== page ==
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How I clean filter socks

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The one task I truly hate is cleaning filter socks. When I built my new sump for the 400g, I included a filter sock hanger and purchased four socks to rotate through as needed. These are the large 7" filter socks, not the smaller 4" type.

As they get dirty, I pull them out of the sump and place them in a container near the back door, and usually the next day they are put outside to be cleaned later. Well, I had one out there. A few weeks later I had another dirty sock sitting outside on my deck, a constant reminder they needed to be cleaned. About a week ago, I was kicking up quite a bit of detritus while working in the tank and ran another sock that got dirty as well. Two days later, it also was put outside.

Now that I had a small collection of brown nasty socks to clean, I had no desire to stand out in the 107F heat to blast them clean with a garden hose. It can take 5 or 6 minutes per sock to clean them, and even then they tend to look tan and dingy.

Another thing on my backporch are my former RO/DI reservoirs. These are sold as wrapping paper containers, but I've used them to top off my tanks over the years. Each one of these can hold up to 10g of water. Grabbing a bottle of bleach from the utility room as well as a bottle of Prime for afterwards, I got started.

I filled up the container with about 7 gallons of water, and poured in about 1 cup of bleach. All three socks were then immersed in the solution and left to soak for about 30 minutes. I think 10 minutes is really plenty, but I had other things to do simultaneously, so these soaked a little longer.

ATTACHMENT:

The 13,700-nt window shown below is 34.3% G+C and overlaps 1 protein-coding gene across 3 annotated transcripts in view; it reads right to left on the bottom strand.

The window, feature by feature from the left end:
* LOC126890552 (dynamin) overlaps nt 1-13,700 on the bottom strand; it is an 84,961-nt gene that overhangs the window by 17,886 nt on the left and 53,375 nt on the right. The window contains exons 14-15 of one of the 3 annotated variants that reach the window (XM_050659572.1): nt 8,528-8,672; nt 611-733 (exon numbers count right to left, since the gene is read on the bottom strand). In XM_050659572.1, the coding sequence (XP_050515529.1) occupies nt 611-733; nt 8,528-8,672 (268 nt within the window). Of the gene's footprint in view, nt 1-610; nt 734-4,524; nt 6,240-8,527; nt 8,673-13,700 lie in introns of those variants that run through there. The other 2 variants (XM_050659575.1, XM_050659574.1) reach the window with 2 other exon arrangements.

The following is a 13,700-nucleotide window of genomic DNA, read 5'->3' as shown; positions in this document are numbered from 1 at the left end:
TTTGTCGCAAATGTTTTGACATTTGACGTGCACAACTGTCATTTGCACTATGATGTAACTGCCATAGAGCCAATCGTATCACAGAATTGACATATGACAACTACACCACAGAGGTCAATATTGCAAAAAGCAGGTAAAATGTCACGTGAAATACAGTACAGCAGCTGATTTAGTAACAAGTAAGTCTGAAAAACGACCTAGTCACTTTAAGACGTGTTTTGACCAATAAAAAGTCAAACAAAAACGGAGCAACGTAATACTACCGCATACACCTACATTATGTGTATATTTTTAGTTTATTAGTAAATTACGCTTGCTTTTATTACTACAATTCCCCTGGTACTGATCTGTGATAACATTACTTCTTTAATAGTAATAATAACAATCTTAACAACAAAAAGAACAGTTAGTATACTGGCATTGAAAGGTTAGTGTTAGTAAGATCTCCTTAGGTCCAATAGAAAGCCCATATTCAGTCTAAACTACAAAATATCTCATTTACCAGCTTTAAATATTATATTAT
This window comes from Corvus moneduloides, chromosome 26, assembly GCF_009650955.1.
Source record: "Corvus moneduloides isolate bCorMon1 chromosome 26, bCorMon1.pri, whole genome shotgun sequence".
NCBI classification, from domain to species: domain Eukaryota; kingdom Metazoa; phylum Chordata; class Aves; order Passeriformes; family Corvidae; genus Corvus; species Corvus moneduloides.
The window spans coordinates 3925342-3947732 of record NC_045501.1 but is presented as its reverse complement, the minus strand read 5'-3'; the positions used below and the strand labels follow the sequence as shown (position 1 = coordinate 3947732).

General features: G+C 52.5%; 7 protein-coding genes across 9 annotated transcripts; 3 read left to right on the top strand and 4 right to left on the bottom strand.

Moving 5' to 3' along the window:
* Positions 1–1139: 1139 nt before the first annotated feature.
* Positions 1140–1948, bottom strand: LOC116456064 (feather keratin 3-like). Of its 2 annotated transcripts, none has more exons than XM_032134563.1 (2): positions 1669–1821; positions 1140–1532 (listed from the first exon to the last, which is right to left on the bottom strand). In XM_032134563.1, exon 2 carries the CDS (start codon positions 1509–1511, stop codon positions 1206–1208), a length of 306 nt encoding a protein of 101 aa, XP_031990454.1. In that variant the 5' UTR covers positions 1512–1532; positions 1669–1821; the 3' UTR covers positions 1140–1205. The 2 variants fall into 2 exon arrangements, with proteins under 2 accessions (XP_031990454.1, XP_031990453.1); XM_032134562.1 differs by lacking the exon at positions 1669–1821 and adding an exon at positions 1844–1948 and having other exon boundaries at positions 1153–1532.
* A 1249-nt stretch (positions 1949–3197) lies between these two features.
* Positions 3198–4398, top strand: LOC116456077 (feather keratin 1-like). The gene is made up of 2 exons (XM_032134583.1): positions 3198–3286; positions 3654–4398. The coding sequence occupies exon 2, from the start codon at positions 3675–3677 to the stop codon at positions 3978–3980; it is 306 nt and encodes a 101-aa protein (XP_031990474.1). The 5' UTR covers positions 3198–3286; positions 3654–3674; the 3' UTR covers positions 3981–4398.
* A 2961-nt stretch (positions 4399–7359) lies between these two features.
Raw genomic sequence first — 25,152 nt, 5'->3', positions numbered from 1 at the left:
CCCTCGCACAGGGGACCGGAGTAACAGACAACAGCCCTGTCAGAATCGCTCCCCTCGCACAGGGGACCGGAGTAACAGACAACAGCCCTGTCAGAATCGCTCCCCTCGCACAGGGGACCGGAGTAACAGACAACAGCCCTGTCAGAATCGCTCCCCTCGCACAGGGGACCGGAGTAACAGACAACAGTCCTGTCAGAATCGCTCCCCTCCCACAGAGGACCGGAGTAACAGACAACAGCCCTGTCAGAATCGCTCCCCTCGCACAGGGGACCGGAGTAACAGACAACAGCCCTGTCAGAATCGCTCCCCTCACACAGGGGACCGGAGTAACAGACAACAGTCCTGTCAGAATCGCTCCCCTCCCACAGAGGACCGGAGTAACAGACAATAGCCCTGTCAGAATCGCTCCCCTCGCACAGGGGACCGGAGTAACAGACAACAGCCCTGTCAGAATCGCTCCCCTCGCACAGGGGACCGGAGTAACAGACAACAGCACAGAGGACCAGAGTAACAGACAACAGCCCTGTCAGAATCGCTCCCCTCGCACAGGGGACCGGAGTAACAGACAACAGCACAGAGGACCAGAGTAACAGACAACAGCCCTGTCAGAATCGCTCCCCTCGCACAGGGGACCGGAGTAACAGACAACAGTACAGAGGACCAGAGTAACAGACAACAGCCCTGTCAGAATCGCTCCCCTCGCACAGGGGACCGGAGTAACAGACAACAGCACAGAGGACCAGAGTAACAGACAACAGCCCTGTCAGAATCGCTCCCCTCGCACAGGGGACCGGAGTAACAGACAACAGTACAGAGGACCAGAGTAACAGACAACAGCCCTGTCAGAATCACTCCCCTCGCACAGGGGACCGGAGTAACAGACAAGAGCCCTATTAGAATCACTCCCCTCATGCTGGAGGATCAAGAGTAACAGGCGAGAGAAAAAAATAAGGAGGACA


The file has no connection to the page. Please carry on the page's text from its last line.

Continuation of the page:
When I checked on them, they were better but still stained. What I did was invert each one, turning them inside out and resoaked them by plunging them into the bleach solution repeatedly.

Next, the sock was placed on the concrete and I set the garden hose sprayer to "jet"-mode and blasted away the brown. Working my way from the O-ring to the tip of the sock, I forced the brown out. I flipped it over and did the same. Then I turned it right-side out, and repeated the process for both sides. They were nice and clean, but smelled of bleach.

I dumped out the bleach solution and rinsed the container well, wiping down the sides to remove any trace left within. Then the container was refilled with about 5 or 6 gallons of water. I poured in 3 capfuls of Prime (way more than the normal strength since that would treat 150g usually), then repeatedly dunked the socks in the dechlorinated solution for about 60 seconds.

I left these to soak for about 15 minutes. This is a very important step, to assure the socks are safe for aquarium use again.

Finally, they were pulled from the water and allowed to air dry outside. No trace of bleach smell, I have three socks ready for whenever I feel like using them again. Letting them air dry outdoors helps assure no chlorine is left behind. Think hours, not minutes.

Btw, I want to thank Jonathan (Plantguy) for his great suggestion to use a broom handle to help turn the socks inside out. Once you start to push the base of the sock through its opening, you can press downward on the O-ring and let the broom's handle press the sock upward and through.